Randomization In Criminal Justice: A Criminal Law Conversation, Bernard E. Harcourt, Alon Harel, Ken Levy, Michael M. O'Hear, Alice Ristroph Jan 2009

Randomization In Criminal Justice: A Criminal Law Conversation, Bernard E. Harcourt, Alon Harel, Ken Levy, Michael M. O'Hear, Alice Ristroph

Faculty Scholarship

In this Criminal Law Conversation (Robinson, Ferzan & Garvey, eds., Oxford 2009), the authors debate whether there is a role for randomization in the penal sphere - in the criminal law, in policing, and in punishment theory. In his Tanner lectures back in 1987, Jon Elster had argued that there was no role for chance in the criminal law: “I do not think there are any arguments for incorporating lotteries in present-day criminal law,” Elster declared. Bernard Harcourt takes a very different position and embraces chance in the penal sphere, arguing that randomization is often the only way to avoid the pitfalls ...


A Comparative Examination Of The Purpose Of The Criminal Justice System, James Diehm Dec 2008

A Comparative Examination Of The Purpose Of The Criminal Justice System, James Diehm

James W. Diehm

A recent Gallup poll found that only 20% of Americans have a substantial amount of confidence in our criminal justice system, a 14% decline from only four years ago. Since the legitimacy of our criminal justice system depends upon the public’s confidence in that system, this is matter of great concern. As a result of my acquaintance with both our system and the inquisitorial system used in Europe and elsewhere, I am aware of the specific areas that lead the American public to distrust our process and the way in which those areas are dealt with in the inquisitorial ...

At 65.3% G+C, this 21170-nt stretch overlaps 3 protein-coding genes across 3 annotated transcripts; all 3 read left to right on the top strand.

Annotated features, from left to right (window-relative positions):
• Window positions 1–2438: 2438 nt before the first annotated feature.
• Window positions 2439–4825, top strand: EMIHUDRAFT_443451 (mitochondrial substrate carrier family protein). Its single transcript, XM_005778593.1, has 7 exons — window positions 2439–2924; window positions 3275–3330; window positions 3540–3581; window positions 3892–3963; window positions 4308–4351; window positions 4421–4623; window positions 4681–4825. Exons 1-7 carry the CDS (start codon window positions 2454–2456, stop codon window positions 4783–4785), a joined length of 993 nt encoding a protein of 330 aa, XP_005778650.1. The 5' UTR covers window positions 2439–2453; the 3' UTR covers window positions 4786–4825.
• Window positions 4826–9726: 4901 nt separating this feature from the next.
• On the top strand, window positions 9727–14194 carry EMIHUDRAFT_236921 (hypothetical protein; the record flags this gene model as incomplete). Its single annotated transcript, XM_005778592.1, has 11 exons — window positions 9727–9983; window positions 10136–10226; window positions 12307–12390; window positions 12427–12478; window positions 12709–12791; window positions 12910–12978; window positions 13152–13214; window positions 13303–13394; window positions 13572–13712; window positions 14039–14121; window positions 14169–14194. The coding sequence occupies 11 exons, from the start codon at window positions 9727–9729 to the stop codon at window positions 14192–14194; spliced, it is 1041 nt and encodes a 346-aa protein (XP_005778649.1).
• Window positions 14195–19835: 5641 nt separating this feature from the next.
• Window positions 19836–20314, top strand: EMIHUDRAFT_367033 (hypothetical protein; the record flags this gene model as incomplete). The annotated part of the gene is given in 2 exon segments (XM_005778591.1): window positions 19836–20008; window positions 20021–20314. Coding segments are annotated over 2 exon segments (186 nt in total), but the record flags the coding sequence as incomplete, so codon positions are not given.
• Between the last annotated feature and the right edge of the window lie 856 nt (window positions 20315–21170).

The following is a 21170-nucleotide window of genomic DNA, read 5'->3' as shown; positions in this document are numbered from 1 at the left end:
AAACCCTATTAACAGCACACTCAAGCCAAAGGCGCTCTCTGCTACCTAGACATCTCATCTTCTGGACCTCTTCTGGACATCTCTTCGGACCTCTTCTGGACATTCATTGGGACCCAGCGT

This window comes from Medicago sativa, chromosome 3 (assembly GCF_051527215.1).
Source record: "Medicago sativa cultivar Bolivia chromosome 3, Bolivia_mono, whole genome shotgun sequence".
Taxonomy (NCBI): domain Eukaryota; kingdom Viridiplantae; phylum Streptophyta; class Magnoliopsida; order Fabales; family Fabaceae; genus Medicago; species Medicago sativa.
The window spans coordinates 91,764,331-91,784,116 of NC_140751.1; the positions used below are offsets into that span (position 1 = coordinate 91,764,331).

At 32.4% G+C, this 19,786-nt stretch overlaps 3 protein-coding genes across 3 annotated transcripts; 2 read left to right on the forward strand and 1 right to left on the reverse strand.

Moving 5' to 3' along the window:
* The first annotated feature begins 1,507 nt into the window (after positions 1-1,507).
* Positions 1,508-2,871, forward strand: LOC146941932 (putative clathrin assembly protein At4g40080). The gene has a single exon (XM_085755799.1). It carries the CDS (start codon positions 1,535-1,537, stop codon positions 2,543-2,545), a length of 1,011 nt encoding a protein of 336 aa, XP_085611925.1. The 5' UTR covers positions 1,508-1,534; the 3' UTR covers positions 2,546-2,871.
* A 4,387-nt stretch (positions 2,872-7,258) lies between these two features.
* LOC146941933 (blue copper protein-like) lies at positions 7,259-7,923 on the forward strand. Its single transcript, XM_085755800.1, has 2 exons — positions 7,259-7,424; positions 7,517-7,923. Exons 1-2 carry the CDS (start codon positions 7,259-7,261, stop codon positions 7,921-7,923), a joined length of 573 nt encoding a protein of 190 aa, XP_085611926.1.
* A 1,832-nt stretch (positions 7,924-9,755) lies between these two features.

Reforming Eyewitness Identification Law And Practices To Protect The Innocent, Margery Koosed Dec 2008

Reforming Eyewitness Identification Law And Practices To Protect The Innocent, Margery Koosed

Margery Koosed

This article discusses varying eyewitness identification reform proposals that may help to finally achieve a greater level of reliability in this critical phase of the criminal justice process. The author concludes a comprehensive reform that includes tightening exclusionary rules, along with (minimally) corroboration requirements for death-sentencing, and more appropriately, for convictions in capital and non-capital cases, with a concomitant loosening of standards for relief on appeal, hold the most promise.

The article addresses adopting best practices; assuring compliance by means of exclusion; admitting expert testimony and educating juries; instructing on the vagaries of eyewitness identification; requiring corroboration with independent and ...